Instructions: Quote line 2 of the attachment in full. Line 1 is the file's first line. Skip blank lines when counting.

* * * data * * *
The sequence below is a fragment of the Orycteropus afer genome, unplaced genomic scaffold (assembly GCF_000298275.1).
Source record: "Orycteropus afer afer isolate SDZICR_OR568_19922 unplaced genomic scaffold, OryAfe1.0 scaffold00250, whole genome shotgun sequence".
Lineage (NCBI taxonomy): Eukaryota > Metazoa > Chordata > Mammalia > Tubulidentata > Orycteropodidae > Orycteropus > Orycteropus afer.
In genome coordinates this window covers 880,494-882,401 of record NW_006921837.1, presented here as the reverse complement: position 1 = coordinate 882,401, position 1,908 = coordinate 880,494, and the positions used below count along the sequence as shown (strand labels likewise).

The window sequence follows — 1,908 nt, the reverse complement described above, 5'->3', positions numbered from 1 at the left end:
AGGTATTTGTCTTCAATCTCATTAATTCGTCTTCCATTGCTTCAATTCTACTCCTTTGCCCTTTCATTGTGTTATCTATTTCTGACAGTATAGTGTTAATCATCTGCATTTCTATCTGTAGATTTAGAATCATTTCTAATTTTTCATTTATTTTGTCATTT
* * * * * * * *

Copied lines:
Source record: "Orycteropus afer afer isolate SDZICR_OR568_19922 unplaced genomic scaffold, OryAfe1.0 scaffold00250, whole genome shotgun sequence".